The course is part of the BA Latin American Studies program. It is open to students from other programs. Knowledge of the history of the region is recommended.
After a brief introduction to basic IR theories, the course examines a series of historical, strategic and geopolitical factors that are key to understand the development of Latin American international relations. It looks at how the Latin American countries have developed their interactions at the regional level, as well as at how these countries and the region are positioning themselves vis-à-vis important foreign actors, such as the United States, the European Union and China. The course pays particular attention to recent developments, such as the recent shifts in the political spectrum, the slowdown of the economy after a period of prosperity, the growing role of China, etc. These will be central to the seminar discussions. In addition, attention is given to key diplomatic initiatives deployed in the past decade in the field of economic and political cooperation and regional integration among Latin American countries, assessing their achievements as well as their current problems.
To obtain knowledge and insight about the actors and factors that are determinant in the development of the international relations of Latin American countries and the region.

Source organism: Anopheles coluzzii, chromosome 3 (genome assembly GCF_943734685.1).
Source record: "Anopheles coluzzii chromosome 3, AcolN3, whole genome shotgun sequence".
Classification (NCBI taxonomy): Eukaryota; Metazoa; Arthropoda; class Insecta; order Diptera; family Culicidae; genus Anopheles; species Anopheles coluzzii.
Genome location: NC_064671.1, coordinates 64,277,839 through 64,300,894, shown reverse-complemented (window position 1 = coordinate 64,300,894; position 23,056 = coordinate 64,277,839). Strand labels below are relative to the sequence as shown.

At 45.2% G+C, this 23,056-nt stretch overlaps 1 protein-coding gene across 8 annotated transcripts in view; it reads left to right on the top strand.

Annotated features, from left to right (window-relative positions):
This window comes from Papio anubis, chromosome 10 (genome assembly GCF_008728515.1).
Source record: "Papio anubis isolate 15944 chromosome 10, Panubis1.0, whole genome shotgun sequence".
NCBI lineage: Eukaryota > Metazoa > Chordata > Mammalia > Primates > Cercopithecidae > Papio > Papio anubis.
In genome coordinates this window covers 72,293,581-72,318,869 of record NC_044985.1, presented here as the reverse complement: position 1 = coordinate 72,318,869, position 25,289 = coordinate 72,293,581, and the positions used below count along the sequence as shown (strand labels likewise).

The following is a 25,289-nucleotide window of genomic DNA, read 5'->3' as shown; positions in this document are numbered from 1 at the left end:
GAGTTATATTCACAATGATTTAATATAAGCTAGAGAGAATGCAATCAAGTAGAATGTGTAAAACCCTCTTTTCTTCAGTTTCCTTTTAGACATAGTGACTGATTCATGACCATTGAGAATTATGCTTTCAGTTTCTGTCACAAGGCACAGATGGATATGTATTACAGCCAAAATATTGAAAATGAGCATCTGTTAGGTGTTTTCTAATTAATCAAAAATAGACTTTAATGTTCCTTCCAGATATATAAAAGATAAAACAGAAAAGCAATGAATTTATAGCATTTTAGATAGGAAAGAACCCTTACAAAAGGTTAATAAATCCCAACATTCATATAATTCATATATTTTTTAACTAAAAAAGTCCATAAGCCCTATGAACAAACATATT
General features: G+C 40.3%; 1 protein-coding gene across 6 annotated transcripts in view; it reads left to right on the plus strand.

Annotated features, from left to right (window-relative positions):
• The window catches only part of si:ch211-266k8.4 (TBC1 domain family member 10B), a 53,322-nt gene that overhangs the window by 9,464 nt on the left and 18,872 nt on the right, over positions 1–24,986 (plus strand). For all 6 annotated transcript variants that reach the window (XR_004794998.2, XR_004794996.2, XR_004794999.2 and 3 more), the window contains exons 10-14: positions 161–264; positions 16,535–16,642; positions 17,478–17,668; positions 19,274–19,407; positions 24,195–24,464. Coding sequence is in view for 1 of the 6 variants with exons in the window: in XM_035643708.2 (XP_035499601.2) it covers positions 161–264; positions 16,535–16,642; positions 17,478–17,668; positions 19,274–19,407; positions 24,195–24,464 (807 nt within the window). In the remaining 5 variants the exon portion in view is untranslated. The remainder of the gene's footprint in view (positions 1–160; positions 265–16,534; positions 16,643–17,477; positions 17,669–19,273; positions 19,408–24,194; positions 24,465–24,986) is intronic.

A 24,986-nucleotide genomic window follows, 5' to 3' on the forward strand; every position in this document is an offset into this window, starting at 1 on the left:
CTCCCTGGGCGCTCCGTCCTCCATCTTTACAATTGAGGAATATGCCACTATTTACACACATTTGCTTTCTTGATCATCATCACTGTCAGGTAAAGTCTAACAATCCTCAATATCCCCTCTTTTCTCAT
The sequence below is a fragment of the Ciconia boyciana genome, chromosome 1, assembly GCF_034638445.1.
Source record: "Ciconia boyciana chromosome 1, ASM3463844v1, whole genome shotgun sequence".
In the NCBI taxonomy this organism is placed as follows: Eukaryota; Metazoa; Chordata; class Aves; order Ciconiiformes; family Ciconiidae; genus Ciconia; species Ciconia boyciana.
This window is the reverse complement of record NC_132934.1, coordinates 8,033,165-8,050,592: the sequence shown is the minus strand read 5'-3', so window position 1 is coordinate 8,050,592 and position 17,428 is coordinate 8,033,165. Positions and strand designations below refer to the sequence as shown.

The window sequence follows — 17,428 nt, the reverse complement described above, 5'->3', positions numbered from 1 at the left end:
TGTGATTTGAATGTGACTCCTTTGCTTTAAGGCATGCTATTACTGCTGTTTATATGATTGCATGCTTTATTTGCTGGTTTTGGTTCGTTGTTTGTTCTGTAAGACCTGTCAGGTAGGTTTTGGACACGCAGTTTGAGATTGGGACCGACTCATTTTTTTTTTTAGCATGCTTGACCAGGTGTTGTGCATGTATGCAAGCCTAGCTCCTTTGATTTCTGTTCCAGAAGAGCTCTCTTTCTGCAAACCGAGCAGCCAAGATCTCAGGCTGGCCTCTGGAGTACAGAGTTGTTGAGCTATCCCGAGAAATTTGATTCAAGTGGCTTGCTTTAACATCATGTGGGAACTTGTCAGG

To obtain knowledge and insight of the progress and difficulties experienced in the region, in the various attempts to achieve (economic and/or political) regional integration.
To obtain insights in the manners in which the Latin American countries interact with key foreign actors such as the United States, the European Union, and China.
To obtain insight in the ways economic, strategic and political objectives become intertwined in the foreign policies of the Latin American countries.
The ‘tranferable skills’ that are practiced in this course are:
Responsibility (discipline, responsible attitude, acknowledging mistakes)
Oral communication (presentation, listening)
Written communication (construction of argument, structuration, summary and synthesis)
Collaboration (team work, supporting, loyalty, meeting agreements, presence)
Critical thinking (asking questions, controlling presuppositions)
Mode of instruction
Group research project (40%)
Take-home exam (60%)
The final mark for the course is established by determining the weighted average.
If the final grade (weighted average) is a 5 of lower, students are entitled to a resit. The student may take a resit on the components for which she/he failed (the percentages remain the same).
Inspection and feedback
After publication of the results, the student may make an appointment with the lecturer to review and discuss the result of the examination.
A selection of articles, accessible by the University Library.
The final literature list will be made available on Brightspace before the start of the course.
This has to be filled out by the key-user of the department.
Enrolment through uSis is mandatory.
General information about uSis is available on the website.
Registration Studeren à la carte en Contractonderwijs
Studiecoördinator: Tim Sanders
Attendance is mandatory for this course. A student may miss a maximum of three sessions. If that limit is exceeded, the lecturer may impose complementary assignments in order to guarantee the student meets the achieving levels of the course.